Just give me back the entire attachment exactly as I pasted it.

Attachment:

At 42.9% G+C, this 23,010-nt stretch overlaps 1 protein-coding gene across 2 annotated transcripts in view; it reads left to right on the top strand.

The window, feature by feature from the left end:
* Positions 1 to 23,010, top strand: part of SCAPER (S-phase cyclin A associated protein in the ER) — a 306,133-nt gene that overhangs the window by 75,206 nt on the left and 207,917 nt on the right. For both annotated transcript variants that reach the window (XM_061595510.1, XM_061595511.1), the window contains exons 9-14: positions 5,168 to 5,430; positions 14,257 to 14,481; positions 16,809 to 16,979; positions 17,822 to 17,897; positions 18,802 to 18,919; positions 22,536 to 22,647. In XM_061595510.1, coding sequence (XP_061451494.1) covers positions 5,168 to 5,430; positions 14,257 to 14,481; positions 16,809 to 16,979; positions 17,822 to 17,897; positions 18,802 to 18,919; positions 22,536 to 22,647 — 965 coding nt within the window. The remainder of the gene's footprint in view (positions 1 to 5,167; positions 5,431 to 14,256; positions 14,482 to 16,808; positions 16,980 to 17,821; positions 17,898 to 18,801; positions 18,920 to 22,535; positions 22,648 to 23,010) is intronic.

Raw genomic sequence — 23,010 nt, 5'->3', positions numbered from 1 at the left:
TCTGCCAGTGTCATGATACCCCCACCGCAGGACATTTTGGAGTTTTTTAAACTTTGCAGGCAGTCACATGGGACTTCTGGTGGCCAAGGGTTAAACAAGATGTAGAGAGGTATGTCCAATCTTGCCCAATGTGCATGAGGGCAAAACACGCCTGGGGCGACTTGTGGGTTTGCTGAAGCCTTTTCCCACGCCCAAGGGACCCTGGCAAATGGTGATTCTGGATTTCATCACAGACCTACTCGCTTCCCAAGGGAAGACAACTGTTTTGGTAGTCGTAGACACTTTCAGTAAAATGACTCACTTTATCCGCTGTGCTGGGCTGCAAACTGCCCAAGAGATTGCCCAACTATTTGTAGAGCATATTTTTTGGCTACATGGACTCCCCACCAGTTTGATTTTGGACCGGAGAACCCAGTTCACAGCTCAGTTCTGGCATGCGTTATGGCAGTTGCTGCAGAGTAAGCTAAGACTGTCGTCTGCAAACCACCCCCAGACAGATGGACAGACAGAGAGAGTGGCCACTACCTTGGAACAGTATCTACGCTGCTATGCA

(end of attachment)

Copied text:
At 42.9% G+C, this 23,010-nt stretch overlaps 1 protein-coding gene across 2 annotated transcripts in view; it reads left to right on the top strand.

The window, feature by feature from the left end:
* Positions 1 to 23,010, top strand: part of SCAPER (S-phase cyclin A associated protein in the ER) — a 306,133-nt gene that overhangs the window by 75,206 nt on the left and 207,917 nt on the right. For both annotated transcript variants that reach the window (XM_061595510.1, XM_061595511.1), the window contains exons 9-14: positions 5,168 to 5,430; positions 14,257 to 14,481; positions 16,809 to 16,979; positions 17,822 to 17,897; positions 18,802 to 18,919; positions 22,536 to 22,647. In XM_061595510.1, coding sequence (XP_061451494.1) covers positions 5,168 to 5,430; positions 14,257 to 14,481; positions 16,809 to 16,979; positions 17,822 to 17,897; positions 18,802 to 18,919; positions 22,536 to 22,647 — 965 coding nt within the window. The remainder of the gene's footprint in view (positions 1 to 5,167; positions 5,431 to 14,256; positions 14,482 to 16,808; positions 16,980 to 17,821; positions 17,898 to 18,801; positions 18,920 to 22,535; positions 22,648 to 23,010) is intronic.

Raw genomic sequence — 23,010 nt, 5'->3', positions numbered from 1 at the left:
TCTGCCAGTGTCATGATACCCCCACCGCAGGACATTTTGGAGTTTTTTAAACTTTGCAGGCAGTCACATGGGACTTCTGGTGGCCAAGGGTTAAACAAGATGTAGAGAGGTATGTCCAATCTTGCCCAATGTGCATGAGGGCAAAACACGCCTGGGGCGACTTGTGGGTTTGCTGAAGCCTTTTCCCACGCCCAAGGGACCCTGGCAAATGGTGATTCTGGATTTCATCACAGACCTACTCGCTTCCCAAGGGAAGACAACTGTTTTGGTAGTCGTAGACACTTTCAGTAAAATGACTCACTTTATCCGCTGTGCTGGGCTGCAAACTGCCCAAGAGATTGCCCAACTATTTGTAGAGCATATTTTTTGGCTACATGGACTCCCCACCAGTTTGATTTTGGACCGGAGAACCCAGTTCACAGCTCAGTTCTGGCATGCGTTATGGCAGTTGCTGCAGAGTAAGCTAAGACTGTCGTCTGCAAACCACCCCCAGACAGATGGACAGACAGAGAGAGTGGCCACTACCTTGGAACAGTATCTACGCTGCTATGCA